Course Description:
This course is designed to serve as a foundation for the study of chemistry as a tool to understand God’s world and man’s role in it. This two-segment course is a study of the foundations of chemistry, building on the concepts and scientific thinking laid in middle school science. Students use scientific inquiry and higher-order problem-solving as they explore the composition, properties, and changes of matter and their applications through interactive simulations, engineering solutions, and virtual and hands-on experiences. Scientific inquiry, research, experimental procedures, data collection and analysis, and making inferences are an integral part of the learning experience. In addition, technology, engineering, and mathematics (STEM) concepts are integrated throughout the course. Through phenomenon-based learning, students will be able to demonstrate a vast understanding of the importance of chemistry in the world, enabling them to apply these principles to their everyday lives and our global society in a way that brings glory to God. Students will not only learn new things about God’s creation, but they will grow in their knowledge of how the Bible relates to chemistry and life.

Approved by:

Recommended Prerequisites:
Algebra 1

Grade Level:
10th-12th Grade recommended

Course Types Available:

  • 1 Credit – Full course (12 weeks minimum / 12 months maximum)
  • ½ Credit – 1st semester only (6 weeks minimum / 6 months maximum)
  • ½ Credit – 2nd semester only (6 weeks minimum / 6 months maximum)
  • Honors track available

Biblical Integration Information:
Creation: God’s true nature is partially revealed through the orderly, discoverable, and purposeful scientific laws He established to govern His Creation. Existing outside of His creation, God sustains Creation and can intervene in the predictable patterns He established in unpredictable ways (Genesis 1:1; Job 37:5; Romans 1:20; Colossians 1:17; Revelation 4:11). Creation is offered to man and woman as their dominion; they are to explore the vast boundaries of the universe, seek to understand the complex yet predictable nature of the world, apply its non-negotiable laws, use its abundant resources for God’s glory and the good of mankind, and protect it as wise stewards (Genesis 1:26–28; Psalm 139:7–12; Matthew 6:26). God designed His universe to work in certain ways we have no choice but to follow—and enjoy. God created the universe with the power to work according to His guidelines. God’s world demonstrates His power. God’s world is orderly and predictable, allowing us to use it and enjoy it to its fullest extent.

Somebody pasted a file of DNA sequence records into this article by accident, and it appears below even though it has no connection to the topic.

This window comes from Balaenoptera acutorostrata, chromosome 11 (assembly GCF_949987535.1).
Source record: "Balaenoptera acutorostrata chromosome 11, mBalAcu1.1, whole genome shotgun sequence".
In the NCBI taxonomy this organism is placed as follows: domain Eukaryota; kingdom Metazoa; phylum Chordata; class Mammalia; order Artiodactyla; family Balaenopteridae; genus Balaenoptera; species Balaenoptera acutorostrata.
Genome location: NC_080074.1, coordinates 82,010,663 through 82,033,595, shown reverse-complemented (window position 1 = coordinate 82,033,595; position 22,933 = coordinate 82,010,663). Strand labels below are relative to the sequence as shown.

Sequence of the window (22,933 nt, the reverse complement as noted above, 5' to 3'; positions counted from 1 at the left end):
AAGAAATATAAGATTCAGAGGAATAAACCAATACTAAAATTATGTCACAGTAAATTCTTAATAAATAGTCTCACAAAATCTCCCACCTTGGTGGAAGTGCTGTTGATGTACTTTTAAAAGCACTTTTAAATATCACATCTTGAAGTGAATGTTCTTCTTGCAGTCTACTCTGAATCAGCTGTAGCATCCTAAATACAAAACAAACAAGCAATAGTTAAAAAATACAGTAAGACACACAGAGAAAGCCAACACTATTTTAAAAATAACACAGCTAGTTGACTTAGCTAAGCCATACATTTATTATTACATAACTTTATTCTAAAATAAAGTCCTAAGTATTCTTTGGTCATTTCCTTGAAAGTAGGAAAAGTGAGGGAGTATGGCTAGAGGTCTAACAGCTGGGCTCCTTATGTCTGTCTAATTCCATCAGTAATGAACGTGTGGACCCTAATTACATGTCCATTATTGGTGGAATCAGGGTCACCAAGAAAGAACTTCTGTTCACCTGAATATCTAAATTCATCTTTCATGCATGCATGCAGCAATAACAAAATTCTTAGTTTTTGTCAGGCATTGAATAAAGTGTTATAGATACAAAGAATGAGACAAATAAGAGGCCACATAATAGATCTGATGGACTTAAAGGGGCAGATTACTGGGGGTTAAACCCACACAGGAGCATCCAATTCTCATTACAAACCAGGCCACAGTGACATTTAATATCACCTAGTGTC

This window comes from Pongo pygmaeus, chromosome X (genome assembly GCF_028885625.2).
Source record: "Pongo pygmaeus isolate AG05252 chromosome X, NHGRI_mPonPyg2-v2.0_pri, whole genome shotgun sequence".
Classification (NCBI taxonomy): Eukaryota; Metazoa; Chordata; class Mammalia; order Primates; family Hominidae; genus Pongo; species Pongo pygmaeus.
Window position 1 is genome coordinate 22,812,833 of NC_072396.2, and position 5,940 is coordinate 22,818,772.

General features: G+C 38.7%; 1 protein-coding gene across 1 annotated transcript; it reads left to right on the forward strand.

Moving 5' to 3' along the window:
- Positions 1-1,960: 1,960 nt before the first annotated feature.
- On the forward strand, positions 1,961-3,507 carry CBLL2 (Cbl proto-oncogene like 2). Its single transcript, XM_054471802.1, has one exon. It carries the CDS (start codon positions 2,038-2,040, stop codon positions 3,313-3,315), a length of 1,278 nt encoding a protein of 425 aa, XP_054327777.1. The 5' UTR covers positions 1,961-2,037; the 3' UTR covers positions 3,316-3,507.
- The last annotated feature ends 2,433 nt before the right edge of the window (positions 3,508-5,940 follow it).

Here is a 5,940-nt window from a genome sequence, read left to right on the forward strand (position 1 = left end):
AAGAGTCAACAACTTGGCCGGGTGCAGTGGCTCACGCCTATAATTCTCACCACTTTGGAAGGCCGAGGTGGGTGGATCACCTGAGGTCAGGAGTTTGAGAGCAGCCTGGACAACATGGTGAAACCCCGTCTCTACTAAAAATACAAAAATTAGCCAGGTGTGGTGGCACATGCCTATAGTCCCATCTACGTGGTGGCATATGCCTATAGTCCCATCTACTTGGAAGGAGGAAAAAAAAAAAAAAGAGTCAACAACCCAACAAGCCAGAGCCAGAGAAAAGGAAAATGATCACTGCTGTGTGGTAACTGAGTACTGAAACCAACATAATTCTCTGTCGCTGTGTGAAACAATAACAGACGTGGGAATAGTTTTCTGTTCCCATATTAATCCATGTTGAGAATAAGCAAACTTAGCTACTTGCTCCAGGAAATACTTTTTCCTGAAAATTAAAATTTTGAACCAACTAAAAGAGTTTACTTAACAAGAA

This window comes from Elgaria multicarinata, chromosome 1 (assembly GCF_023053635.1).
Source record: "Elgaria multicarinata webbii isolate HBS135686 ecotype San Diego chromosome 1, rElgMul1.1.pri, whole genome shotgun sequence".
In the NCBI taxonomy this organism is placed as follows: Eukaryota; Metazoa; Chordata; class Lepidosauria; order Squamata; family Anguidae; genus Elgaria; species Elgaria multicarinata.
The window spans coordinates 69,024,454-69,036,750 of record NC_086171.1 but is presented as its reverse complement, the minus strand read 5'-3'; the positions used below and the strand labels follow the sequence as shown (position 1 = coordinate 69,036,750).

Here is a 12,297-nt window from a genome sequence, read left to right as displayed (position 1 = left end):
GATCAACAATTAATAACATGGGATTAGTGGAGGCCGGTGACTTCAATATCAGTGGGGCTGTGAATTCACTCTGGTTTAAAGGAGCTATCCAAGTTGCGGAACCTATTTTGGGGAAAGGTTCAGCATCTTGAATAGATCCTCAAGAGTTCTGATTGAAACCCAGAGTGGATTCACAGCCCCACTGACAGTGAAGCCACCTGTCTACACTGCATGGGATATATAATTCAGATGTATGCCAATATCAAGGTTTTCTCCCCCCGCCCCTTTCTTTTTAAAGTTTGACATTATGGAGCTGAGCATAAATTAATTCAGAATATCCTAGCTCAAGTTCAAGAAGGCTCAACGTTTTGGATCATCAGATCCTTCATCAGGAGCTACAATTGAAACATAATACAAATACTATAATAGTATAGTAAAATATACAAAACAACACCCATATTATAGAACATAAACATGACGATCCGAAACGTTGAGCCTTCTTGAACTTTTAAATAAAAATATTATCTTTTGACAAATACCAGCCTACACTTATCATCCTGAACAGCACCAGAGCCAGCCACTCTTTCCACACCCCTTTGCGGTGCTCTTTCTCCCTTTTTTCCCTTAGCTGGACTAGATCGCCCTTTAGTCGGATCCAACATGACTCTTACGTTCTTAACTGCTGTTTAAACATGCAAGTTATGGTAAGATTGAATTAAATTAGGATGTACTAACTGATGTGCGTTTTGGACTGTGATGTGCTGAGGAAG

Fall: Man and woman’s sin and rebellion ostracized them from a perfect relationship with God, causing our nature, our character, and our reasoning to be flawed. Our ability to understand all God has revealed through creation is diminished (Romans 5:12; 1 Corinthians 2:14; 2 Peter 3:5). Man often mistakenly believes that, through science, he can become independent of His creator or explain reality outside of His existence. He also attempts to apply science in ways that do not honor God or promotes His purposes or causes for mankind (Job 12:7–25; Romans 1:25; 3:12).

Redemption: The progressive exploration and application of science should be used to encourage and promote life, health, and community. Man should employ wise stewardship of natural resources while promoting the design and purpose of man for God’s glory (Psalm 139:14; Philippians 2:3–4; 1 Peter 4:10–11). We are limited in the environment God created for us to enjoy as a result of His care and provision for us. All truth is God’s truth; as we passionately crave it, we will be led into a deeper understanding of our Creator and appreciation for His provision and wisdom. We use this knowledge as a tool to live in obedience to the creation mandate, the greatest commandment, and the Great Commission (Matthew 22:36–40; 28:16–20; Philippians 1:9; 4:8; 1 Timothy 6:20; 1 Peter 2:1–3). We are responsible to find, verify, and embrace truth. Man can seek to glorify God by using scientific reasoning and critical thinking combined with scientific processes and knowledge to understand God’s world, man’s role in it, and how to properly relate with His Creator and fellow man (Psalm 119:15; Proverbs 14:18; 1 Thessalonians 5:20–21; 2 Peter 3:18).

Authority of Scripture over Scientific Inquiry: Man’s attempt to understand God’s revelation of Himself through the natural world is limited due man’s fallen nature. Therefore, when science seems contradictory to Scripture, it is best understood as faulty understanding on man’s part. Scripture is the unchanging authority under which all of man’s scientific knowledge will eventually submit, as his faulty understanding and interpretation is refined (Romans 1:21; 2 Corinthians 10:5; Colossians 2:8; 2 Timothy 3:16).

Required Course Materials:
Household items for lab experiments.